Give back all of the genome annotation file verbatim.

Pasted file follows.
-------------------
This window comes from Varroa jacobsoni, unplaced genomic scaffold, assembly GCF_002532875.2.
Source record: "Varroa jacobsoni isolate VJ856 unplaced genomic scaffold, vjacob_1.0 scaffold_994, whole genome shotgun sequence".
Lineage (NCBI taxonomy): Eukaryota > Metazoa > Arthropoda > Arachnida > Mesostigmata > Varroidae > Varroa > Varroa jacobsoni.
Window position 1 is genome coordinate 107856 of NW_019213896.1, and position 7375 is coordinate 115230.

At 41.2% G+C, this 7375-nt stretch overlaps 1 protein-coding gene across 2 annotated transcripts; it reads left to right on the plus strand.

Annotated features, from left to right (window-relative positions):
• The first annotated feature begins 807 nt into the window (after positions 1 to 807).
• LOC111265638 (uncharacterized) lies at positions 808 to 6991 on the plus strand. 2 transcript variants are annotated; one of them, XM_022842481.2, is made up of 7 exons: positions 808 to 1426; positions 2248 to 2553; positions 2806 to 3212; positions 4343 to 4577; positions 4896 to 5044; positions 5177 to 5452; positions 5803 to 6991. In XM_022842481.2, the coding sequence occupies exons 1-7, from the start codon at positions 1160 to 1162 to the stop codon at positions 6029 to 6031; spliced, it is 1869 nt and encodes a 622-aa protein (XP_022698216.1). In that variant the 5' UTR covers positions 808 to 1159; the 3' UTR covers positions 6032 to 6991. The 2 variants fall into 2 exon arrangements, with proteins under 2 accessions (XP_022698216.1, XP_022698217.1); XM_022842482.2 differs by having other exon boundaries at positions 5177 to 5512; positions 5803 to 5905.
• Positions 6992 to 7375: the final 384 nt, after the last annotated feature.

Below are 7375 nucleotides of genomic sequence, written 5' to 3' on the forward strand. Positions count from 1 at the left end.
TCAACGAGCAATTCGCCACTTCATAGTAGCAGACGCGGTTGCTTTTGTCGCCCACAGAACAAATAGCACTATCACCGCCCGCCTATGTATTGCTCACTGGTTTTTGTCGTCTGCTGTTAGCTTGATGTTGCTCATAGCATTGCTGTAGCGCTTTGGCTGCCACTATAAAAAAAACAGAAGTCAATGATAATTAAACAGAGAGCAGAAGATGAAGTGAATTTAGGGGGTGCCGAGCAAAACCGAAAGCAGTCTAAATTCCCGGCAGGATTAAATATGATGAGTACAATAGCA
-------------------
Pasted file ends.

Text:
This window comes from Varroa jacobsoni, unplaced genomic scaffold, assembly GCF_002532875.2.
Source record: "Varroa jacobsoni isolate VJ856 unplaced genomic scaffold, vjacob_1.0 scaffold_994, whole genome shotgun sequence".
Lineage (NCBI taxonomy): Eukaryota > Metazoa > Arthropoda > Arachnida > Mesostigmata > Varroidae > Varroa > Varroa jacobsoni.
Window position 1 is genome coordinate 107856 of NW_019213896.1, and position 7375 is coordinate 115230.

At 41.2% G+C, this 7375-nt stretch overlaps 1 protein-coding gene across 2 annotated transcripts; it reads left to right on the plus strand.

Annotated features, from left to right (window-relative positions):
• The first annotated feature begins 807 nt into the window (after positions 1 to 807).
• LOC111265638 (uncharacterized) lies at positions 808 to 6991 on the plus strand. 2 transcript variants are annotated; one of them, XM_022842481.2, is made up of 7 exons: positions 808 to 1426; positions 2248 to 2553; positions 2806 to 3212; positions 4343 to 4577; positions 4896 to 5044; positions 5177 to 5452; positions 5803 to 6991. In XM_022842481.2, the coding sequence occupies exons 1-7, from the start codon at positions 1160 to 1162 to the stop codon at positions 6029 to 6031; spliced, it is 1869 nt and encodes a 622-aa protein (XP_022698216.1). In that variant the 5' UTR covers positions 808 to 1159; the 3' UTR covers positions 6032 to 6991. The 2 variants fall into 2 exon arrangements, with proteins under 2 accessions (XP_022698216.1, XP_022698217.1); XM_022842482.2 differs by having other exon boundaries at positions 5177 to 5512; positions 5803 to 5905.
• Positions 6992 to 7375: the final 384 nt, after the last annotated feature.

Below are 7375 nucleotides of genomic sequence, written 5' to 3' on the forward strand. Positions count from 1 at the left end.
TCAACGAGCAATTCGCCACTTCATAGTAGCAGACGCGGTTGCTTTTGTCGCCCACAGAACAAATAGCACTATCACCGCCCGCCTATGTATTGCTCACTGGTTTTTGTCGTCTGCTGTTAGCTTGATGTTGCTCATAGCATTGCTGTAGCGCTTTGGCTGCCACTATAAAAAAAACAGAAGTCAATGATAATTAAACAGAGAGCAGAAGATGAAGTGAATTTAGGGGGTGCCGAGCAAAACCGAAAGCAGTCTAAATTCCCGGCAGGATTAAATATGATGAGTACAATAGCA